If you’re not a fan of rocker David Crosby, director A.J. Eaton’s comprehensive documentary “David Crosby: Remember My Name” might make you one — or at least give you an appreciation of this rock ’n’ roll survivor.
As Crosby tells the story, that survival was not a sure thing. Crosby was witness to and participant in much of the rebellion and hedonism of the ‘60s and ‘70s. as a member of two Rock & Roll Hall of Fame bands, The Byrds and Crosby Stills & Nash. (He says Crosby Stills Nash & Young should also be inducted, “just to make Clapton jealous.”)
Crosby took on political issues, consumed copious amounts of drugs, went through rehab and a prison stint, and a slew of health issues. He tells Eaton that, at 72, he has eight stents in his heart — the most a heart can handle. He knows he’s not got a lot of time left, so he wants to make music while he still can. This is complicated by recent arguments with former bandmates Graham Nash and Stephen Stills that seem, as the movie shows, beyond reconciliation.
Eaton neatly weaves together archival images and performance video to capture Crosby in his musical prime, but it’s the interview today, conducted with the help of producer Cameron Crowe, that delivers the real juice. (One great moment has Crosby listening to a cassette Crowe saved of a 1979 interview they did for Rolling Stone — which is instantly nostalgic, and a reminder of how much of “Almost Famous” was based on reality.) In his interviews, Crosby is honest and self-effacing about the mistakes he’s made in his life, and how he maintains optimism in the face of long-standing regrets.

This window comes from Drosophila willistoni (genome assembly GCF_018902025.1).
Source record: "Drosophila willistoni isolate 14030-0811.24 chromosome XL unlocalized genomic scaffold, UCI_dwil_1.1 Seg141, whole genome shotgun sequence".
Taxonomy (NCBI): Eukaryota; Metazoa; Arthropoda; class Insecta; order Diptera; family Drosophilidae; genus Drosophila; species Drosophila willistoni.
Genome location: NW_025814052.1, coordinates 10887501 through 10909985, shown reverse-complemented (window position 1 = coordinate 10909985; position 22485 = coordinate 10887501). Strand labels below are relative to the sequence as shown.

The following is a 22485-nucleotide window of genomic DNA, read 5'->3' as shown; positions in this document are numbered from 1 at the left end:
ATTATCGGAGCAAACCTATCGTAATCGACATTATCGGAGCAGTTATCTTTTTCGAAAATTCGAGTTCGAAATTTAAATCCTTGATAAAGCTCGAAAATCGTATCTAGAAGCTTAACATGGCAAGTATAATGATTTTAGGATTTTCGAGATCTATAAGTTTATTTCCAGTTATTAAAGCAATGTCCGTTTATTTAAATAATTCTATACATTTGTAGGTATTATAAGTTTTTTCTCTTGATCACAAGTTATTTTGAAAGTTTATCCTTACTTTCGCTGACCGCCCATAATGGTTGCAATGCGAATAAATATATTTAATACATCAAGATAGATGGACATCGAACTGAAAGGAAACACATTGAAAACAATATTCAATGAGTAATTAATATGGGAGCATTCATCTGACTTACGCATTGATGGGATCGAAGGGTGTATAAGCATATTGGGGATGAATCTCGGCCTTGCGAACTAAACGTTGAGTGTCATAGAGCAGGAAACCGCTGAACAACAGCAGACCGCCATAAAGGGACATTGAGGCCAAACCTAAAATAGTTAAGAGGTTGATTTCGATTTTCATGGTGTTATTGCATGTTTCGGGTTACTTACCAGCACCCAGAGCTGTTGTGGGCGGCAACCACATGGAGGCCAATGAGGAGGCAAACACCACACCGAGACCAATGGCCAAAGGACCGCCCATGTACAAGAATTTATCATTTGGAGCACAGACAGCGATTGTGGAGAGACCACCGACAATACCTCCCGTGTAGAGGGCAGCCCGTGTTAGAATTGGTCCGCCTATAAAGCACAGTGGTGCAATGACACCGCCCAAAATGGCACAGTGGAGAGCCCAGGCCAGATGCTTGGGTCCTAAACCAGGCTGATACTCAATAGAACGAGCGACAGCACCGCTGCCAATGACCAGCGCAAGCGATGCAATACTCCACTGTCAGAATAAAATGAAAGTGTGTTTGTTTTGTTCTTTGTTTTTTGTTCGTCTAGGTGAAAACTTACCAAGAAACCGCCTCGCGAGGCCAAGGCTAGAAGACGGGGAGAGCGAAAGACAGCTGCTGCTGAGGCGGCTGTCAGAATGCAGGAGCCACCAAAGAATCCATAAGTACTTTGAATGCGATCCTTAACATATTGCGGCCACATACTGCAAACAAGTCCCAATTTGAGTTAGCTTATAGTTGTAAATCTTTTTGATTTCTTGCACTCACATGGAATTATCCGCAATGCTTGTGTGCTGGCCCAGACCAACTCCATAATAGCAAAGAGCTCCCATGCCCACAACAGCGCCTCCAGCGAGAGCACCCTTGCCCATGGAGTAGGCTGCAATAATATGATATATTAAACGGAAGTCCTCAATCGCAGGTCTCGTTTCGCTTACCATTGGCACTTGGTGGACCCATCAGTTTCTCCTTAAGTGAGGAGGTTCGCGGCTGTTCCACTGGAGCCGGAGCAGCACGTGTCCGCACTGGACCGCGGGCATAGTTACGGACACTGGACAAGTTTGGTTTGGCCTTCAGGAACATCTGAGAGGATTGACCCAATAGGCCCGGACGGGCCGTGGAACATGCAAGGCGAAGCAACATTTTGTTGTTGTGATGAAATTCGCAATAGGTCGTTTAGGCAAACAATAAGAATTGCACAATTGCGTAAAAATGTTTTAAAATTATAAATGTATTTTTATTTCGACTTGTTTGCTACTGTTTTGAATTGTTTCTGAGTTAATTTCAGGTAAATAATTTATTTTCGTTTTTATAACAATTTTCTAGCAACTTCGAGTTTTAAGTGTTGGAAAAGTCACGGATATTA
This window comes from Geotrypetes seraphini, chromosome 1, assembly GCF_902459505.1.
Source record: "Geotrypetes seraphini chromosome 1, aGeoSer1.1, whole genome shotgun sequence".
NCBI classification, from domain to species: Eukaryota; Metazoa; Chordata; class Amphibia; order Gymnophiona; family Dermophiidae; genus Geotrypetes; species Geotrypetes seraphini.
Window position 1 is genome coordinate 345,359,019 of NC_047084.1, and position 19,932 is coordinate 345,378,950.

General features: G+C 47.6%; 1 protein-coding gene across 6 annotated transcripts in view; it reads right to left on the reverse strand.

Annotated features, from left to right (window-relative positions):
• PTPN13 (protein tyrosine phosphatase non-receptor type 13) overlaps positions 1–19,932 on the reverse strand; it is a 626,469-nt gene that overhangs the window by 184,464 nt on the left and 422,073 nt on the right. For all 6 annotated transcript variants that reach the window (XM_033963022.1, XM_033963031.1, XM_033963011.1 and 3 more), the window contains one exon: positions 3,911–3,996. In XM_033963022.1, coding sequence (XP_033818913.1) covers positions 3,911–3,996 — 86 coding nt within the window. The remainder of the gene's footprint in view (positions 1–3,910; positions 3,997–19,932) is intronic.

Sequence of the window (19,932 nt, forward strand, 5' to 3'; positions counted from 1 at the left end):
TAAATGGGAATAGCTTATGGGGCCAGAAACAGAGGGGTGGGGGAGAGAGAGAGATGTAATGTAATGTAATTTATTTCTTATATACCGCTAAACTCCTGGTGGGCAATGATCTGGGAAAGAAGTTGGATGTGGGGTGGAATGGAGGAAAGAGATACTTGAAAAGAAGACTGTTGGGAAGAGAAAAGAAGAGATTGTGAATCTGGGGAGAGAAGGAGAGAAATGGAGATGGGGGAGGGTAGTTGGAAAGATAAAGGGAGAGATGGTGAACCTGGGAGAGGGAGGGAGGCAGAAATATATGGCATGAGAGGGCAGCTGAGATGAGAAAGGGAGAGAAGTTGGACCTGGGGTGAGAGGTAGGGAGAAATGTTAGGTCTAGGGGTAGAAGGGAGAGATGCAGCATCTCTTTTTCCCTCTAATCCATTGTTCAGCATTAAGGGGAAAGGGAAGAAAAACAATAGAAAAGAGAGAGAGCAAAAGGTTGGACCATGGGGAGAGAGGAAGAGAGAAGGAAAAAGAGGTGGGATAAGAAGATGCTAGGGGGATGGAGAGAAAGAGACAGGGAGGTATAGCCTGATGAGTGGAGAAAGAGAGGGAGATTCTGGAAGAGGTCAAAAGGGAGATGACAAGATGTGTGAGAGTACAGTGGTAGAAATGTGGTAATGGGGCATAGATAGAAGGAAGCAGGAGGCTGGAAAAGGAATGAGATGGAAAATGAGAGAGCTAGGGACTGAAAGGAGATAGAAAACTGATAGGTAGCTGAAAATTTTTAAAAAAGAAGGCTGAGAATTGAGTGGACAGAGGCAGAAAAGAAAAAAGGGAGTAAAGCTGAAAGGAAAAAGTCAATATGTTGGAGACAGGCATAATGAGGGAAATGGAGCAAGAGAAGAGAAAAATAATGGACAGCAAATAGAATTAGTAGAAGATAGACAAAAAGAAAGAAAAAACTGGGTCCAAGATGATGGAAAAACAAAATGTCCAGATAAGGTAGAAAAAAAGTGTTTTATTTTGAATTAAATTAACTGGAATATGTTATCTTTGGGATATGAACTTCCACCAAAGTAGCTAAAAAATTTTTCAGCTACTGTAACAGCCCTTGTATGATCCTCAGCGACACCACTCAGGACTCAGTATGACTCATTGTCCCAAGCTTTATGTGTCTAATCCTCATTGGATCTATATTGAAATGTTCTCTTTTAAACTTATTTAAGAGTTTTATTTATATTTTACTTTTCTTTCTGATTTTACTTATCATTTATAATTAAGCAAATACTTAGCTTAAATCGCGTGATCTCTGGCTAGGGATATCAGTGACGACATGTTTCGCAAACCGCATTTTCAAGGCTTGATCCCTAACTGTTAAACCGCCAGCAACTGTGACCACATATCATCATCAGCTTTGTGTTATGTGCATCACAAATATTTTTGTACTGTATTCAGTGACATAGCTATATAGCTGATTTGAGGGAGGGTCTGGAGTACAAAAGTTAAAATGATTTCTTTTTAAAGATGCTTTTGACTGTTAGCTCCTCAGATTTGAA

‘David Crosby: Remember My Name’
Opened July 19 in select cities; opens Friday, August 23, at the Broadway Centre Cinemas (Salt Lake City). Rated R for language, drug material and brief nudity. Running time: 95 minutes.
This review first was posted on this site on January 26, 2019, when the movie premiered at the 2019 Sundance Film Festival.